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Student Life
Life @ SC

When Eating Becomes a Problem  

By Andrea Schmitt
Eating too much, too little, too fast, or not at all… If it gets extreme, then it might be an eating disorder. Last week was the National Eating Disorder Association’s (NEDA) awareness week, so I will tackle this topic today.
 
Eating disorders are recognized illnesses listed in the Diagnostic and Statistics Manual - version 5 (DSM-5) and diagnosed by a medical professional. Many of these disorders can have serious health problems that affect the body and mental functioning, possibly leading to death. The good news is that these psychological and physical illnesses are treatable. We need food as an energy source; if the intake is out of proportion, we can see and feel the consequences. Information is power, so here are the most common eating disorders.
 
Anorexia nervosa
This eating disorder is characterized by weight loss. For growing children or teenagers, it can also mean inadequate weight for their age. People who suffer from anorexia are not always underweight but mostly watch and restrict the types of food and the number of calories. This might include purging, vomiting, binge eating (eating a lot of food in a short time), and having a distorted body image. To counter their calorie intake, many people over-exercise.

Bulimia nervosa
Cycles of binge eating and actions to compensate for the previous behavior are characteristic of this disorder. The first part of the cycle includes eating inappropriately large amounts of food while being unable to stop and control this way of eating. The second part consists of self-induced vomiting, fasting, excessive exercise, or the misuse of laxatives to lessen the impact of the extensive calorie intake. The goal is to prevent weight gain.

Binge eating disorder
This is the most common disorder in the US, the “newest,” and was formally added to the DSM-5 in 2013. It is characterized by recurrent episodes of eating large quantities of food, often very rapidly, with a feeling of loss of control and discomfort. People with this illness do not necessarily use unhealthy compensatory behavior (like purging).

Other Specified Feeding or Eating Disorders (OSFED)
To include people who did not strictly fall into the categories of anorexia and/or bulimia, this category was developed. Individuals who scored high in eating disorder thoughts and behaviors tests are included in this category.
 
Orthorexia
The term was coined in 1998 and is characterized by an obsession with healthy and proper eating. It is not officially recognized in the DSM-5 but belongs to a subcategory of the existing eating disorders or obsessive-compulsive disorders. Wanting to eat healthily is not a problem in general, but being obsessed and fixated with it is.

As I mentioned, a medical professional will use the DSM-5 to make an assessment. If the evaluation is unclear, an interview can help investigate further because a serious eating disorder could still be present. An important indicator could be that food, eating, calories, and excessive sports take up a lot of time in the person’s thinking and behavioral patterns throughout the day. Another sign is experiencing shame, distress, or guilt after a meal. All this is compared to “the previous life,” meaning a notable change exists.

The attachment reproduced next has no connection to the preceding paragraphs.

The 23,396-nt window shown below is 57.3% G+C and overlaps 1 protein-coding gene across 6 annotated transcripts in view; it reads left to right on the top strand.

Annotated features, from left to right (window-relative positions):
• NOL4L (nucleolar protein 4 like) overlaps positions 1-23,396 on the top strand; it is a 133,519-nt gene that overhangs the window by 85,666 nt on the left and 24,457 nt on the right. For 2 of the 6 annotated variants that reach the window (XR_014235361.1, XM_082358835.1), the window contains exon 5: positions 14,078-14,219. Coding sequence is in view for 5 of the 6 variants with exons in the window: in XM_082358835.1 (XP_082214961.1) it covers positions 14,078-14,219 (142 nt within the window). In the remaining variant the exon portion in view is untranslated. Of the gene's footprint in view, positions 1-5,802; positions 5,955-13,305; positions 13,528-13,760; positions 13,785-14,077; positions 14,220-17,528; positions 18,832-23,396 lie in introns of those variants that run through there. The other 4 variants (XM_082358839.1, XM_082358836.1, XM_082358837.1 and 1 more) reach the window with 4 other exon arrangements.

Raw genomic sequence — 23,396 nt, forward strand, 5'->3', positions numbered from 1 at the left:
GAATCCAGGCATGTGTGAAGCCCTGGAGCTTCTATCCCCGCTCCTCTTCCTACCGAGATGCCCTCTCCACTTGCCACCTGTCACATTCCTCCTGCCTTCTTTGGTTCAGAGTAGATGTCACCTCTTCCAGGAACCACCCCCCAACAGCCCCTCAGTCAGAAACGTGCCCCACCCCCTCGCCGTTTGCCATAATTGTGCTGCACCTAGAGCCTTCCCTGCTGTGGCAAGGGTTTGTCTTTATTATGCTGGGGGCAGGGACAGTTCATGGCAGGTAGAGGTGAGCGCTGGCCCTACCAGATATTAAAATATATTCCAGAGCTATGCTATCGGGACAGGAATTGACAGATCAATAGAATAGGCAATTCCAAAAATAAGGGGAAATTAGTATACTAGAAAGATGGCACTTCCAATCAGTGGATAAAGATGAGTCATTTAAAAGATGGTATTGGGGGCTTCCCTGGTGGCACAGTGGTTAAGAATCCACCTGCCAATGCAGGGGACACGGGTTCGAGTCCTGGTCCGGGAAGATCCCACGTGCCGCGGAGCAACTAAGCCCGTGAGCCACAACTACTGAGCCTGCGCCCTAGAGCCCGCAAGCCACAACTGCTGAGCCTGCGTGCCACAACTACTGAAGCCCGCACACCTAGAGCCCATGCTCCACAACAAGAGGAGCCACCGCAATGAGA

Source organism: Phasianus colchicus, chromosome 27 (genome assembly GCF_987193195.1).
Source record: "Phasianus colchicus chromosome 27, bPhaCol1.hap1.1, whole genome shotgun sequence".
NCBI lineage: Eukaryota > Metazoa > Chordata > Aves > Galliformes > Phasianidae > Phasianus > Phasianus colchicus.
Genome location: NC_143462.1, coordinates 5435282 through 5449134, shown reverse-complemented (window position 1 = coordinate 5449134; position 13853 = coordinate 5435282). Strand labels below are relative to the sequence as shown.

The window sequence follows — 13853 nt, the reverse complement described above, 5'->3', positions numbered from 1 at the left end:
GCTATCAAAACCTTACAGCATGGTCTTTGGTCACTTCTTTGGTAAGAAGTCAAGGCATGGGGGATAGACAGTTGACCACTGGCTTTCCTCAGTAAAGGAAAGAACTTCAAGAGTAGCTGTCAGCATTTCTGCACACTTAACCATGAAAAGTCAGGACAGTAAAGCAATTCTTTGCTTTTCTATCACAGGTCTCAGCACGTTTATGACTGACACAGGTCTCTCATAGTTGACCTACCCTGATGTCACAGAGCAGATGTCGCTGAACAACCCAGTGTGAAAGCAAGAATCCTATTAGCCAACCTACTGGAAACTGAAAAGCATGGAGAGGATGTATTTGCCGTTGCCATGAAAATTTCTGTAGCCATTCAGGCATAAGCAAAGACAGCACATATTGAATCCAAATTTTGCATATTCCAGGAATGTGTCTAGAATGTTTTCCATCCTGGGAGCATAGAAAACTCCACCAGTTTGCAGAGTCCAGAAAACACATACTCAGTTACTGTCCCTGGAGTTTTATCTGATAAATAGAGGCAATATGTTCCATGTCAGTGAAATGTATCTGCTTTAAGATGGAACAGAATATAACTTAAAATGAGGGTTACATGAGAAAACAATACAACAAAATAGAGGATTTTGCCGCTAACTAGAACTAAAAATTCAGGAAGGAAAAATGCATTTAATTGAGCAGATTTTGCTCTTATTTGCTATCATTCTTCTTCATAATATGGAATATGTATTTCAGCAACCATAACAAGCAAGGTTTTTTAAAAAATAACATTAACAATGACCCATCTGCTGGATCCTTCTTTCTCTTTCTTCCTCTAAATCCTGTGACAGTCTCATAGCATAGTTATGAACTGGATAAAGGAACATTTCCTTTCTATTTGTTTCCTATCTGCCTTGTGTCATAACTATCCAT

Bodily changes dominate the teenage years when teens feel out of control because their body is growing and developing in a way they are not ready for. Many teens of all genders (!) try to control this change by eating differently or dieting. According to NEDA, 3% of teenagers are experiencing eating disorders. Like many illnesses, eating disorders are complex and involve risk factors that can be biological, psychological, and social or a combination.

Why do I think this is an important topic at a boarding school? Because kids here experience two of the social risk factors. One is acculturation, getting used to a new culture for international students and getting used to different cultures for day students. The accepted body image of your home country or old school might not be the same in the new country and school culture. Here, you are also presented with many different international body types. Another social and psychological aspect is being away from your family, your usual food, and eating patterns; a big one is the stressor “change.” Changing to a new school, new friends, and for day students and “lifers,” this constant coming and going of classmates, roommates, and friends. Stress can be an important trigger for eating differently…

What to do if thinking about food, weight, and calories seem too much? Talk to someone. What if you suspect a room or classmate struggling? Talk to them. NEDA’s campaign 2023 is “Let’s talk about it,” as eating disorders are often hidden and invisible. Approach a trusted friend, a teacher you feel comfortable with, your parents, a coach, or the school counselor. This is the first step. The next step is seeking professional help (in person or online). Maybe the person of your confidence can help you start looking. You would not be the first and not the last person who experiences challenges with food.

Eating disorders have been studied and they exist in all ages, genders, sexual orientations, races, and ethnicities. Let’s start talking about this and make these conversations “normal”!

Kindly, Andrea

Andrea Schmitt is a life coach specializing in teenage girls and a former Stanstead parent (Jessica Lozano Schmitt 2018). Find out more about her services at https://www.globalgirlcoach.com/ or email andrea@globalgirlcoach.com.  
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